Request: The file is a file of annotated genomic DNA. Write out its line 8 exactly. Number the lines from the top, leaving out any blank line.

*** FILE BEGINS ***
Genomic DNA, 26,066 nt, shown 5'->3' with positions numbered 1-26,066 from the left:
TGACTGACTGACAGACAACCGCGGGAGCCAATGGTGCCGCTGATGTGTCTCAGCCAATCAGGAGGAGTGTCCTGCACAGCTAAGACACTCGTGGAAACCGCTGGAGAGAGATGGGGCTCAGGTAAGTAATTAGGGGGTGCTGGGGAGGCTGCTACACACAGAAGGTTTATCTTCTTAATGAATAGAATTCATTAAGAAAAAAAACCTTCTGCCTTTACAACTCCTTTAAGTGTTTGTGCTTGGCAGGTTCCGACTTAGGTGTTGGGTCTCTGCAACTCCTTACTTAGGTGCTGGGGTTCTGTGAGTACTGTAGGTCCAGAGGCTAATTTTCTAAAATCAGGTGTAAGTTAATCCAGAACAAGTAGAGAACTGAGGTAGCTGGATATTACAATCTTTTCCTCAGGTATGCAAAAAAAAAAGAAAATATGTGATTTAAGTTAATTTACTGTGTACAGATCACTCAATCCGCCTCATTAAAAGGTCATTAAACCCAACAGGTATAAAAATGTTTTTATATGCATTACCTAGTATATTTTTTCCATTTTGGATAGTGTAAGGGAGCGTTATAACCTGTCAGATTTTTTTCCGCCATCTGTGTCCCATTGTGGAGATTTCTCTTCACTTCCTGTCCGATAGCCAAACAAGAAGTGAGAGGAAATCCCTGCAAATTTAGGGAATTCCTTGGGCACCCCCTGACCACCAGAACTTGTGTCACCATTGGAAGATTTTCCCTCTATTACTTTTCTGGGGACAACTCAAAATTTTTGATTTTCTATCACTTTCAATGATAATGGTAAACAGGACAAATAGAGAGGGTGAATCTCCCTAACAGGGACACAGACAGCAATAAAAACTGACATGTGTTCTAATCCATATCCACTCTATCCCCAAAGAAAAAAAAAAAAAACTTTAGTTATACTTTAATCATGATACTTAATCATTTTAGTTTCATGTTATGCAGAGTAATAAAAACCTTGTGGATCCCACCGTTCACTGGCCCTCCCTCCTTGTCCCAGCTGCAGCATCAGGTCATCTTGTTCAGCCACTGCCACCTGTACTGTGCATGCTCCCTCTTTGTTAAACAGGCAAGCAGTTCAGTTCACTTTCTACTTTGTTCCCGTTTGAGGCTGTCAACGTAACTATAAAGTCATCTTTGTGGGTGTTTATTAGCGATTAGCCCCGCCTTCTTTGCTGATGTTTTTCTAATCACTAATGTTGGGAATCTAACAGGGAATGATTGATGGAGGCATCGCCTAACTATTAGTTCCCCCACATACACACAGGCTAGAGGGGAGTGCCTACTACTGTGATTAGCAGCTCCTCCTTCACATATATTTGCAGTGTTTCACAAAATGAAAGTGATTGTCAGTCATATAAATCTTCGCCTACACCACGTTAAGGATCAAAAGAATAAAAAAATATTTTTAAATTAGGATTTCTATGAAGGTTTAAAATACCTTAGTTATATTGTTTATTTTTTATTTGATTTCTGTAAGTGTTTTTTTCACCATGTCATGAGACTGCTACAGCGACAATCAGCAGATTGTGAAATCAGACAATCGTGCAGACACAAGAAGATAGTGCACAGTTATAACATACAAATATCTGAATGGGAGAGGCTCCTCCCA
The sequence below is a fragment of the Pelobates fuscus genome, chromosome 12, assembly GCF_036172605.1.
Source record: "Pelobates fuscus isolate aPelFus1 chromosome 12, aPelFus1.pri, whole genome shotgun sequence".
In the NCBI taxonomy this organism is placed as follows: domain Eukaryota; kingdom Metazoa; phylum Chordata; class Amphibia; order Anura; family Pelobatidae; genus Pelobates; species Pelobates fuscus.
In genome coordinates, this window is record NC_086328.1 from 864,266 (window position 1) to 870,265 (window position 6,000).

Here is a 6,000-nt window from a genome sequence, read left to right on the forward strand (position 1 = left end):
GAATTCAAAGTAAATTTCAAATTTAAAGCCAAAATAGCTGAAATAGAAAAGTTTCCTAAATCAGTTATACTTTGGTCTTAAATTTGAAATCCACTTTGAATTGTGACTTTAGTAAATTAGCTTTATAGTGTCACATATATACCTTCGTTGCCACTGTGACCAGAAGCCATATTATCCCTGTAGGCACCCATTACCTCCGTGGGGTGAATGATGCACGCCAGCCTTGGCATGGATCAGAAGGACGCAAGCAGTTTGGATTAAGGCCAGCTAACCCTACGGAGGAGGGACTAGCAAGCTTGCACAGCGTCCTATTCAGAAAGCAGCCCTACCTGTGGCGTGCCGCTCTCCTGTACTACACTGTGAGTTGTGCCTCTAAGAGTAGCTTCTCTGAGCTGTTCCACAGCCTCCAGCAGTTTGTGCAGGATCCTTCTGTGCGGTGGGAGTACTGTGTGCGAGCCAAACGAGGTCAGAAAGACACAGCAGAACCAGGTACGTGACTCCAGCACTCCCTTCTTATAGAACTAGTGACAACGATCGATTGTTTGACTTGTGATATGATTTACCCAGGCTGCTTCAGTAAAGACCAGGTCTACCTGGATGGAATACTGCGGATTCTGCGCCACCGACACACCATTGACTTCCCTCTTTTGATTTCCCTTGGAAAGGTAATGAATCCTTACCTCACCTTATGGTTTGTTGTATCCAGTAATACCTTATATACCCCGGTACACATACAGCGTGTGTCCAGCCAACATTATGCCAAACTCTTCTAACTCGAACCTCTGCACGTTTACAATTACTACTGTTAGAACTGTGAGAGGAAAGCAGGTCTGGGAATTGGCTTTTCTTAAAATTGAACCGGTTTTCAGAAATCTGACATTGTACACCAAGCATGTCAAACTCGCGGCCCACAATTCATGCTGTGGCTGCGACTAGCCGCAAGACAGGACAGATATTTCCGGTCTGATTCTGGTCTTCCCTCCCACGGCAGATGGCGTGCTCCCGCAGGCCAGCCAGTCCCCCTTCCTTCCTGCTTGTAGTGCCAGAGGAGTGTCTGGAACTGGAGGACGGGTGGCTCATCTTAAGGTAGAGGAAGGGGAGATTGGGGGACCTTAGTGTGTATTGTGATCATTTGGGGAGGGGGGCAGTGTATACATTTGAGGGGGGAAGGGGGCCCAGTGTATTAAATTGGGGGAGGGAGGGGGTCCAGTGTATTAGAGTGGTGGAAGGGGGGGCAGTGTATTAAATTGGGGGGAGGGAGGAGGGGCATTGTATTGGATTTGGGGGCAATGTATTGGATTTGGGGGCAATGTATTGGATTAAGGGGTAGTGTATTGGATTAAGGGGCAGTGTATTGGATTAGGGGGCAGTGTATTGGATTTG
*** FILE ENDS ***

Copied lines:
GAATTCAAAGTAAATTTCAAATTTAAAGCCAAAATAGCTGAAATAGAAAAGTTTCCTAAATCAGTTATACTTTGGTCTTAAATTTGAAATCCACTTTGAATTGTGACTTTAGTAAATTAGCTTTATAGTGTCACATATATACCTTCGTTGCCACTGTGACCAGAAGCCATATTATCCCTGTAGGCACCCATTACCTCCGTGGGGTGAATGATGCACGCCAGCCTTGGCATGGATCAGAAGGACGCAAGCAGTTTGGATTAAGGCCAGCTAACCCTACGGAGGAGGGACTAGCAAGCTTGCACAGCGTCCTATTCAGAAAGCAGCCCTACCTGTGGCGTGCCGCTCTCCTGTACTACACTGTGAGTTGTGCCTCTAAGAGTAGCTTCTCTGAGCTGTTCCACAGCCTCCAGCAGTTTGTGCAGGATCCTTCTGTGCGGTGGGAGTACTGTGTGCGAGCCAAACGAGGTCAGAAAGACACAGCAGAACCAGGTACGTGACTCCAGCACTCCCTTCTTATAGAACTAGTGACAACGATCGATTGTTTGACTTGTGATATGATTTACCCAGGCTGCTTCAGTAAAGACCAGGTCTACCTGGATGGAATACTGCGGATTCTGCGCCACCGACACACCATTGACTTCCCTCTTTTGATTTCCCTTGGAAAGGTAATGAATCCTTACCTCACCTTATGGTTTGTTGTATCCAGTAATACCTTATATACCCCGGTACACATACAGCGTGTGTCCAGCCAACATTATGCCAAACTCTTCTAACTCGAACCTCTGCACGTTTACAATTACTACTGTTAGAACTGTGAGAGGAAAGCAGGTCTGGGAATTGGCTTTTCTTAAAATTGAACCGGTTTTCAGAAATCTGACATTGTACACCAAGCATGTCAAACTCGCGGCCCACAATTCATGCTGTGGCTGCGACTAGCCGCAAGACAGGACAGATATTTCCGGTCTGATTCTGGTCTTCCCTCCCACGGCAGATGGCGTGCTCCCGCAGGCCAGCCAGTCCCCCTTCCTTCCTGCTTGTAGTGCCAGAGGAGTGTCTGGAACTGGAGGACGGGTGGCTCATCTTAAGGTAGAGGAAGGGGAGATTGGGGGACCTTAGTGTGTATTGTGATCATTTGGGGAGGGGGGCAGTGTATACATTTGAGGGGGGAAGGGGGCCCAGTGTATTAAATTGGGGGAGGGAGGGGGTCCAGTGTATTAGAGTGGTGGAAGGGGGGGCAGTGTATTAAATTGGGGGGAGGGAGGAGGGGCATTGTATTGGATTTGGGGGCAATGTATTGGATTTGGGGGCAATGTATTGGATTAAGGGGTAGTGTATTGGATTAAGGGGCAGTGTATTGGATTAGGGGGCAGTGTATTGGATTTG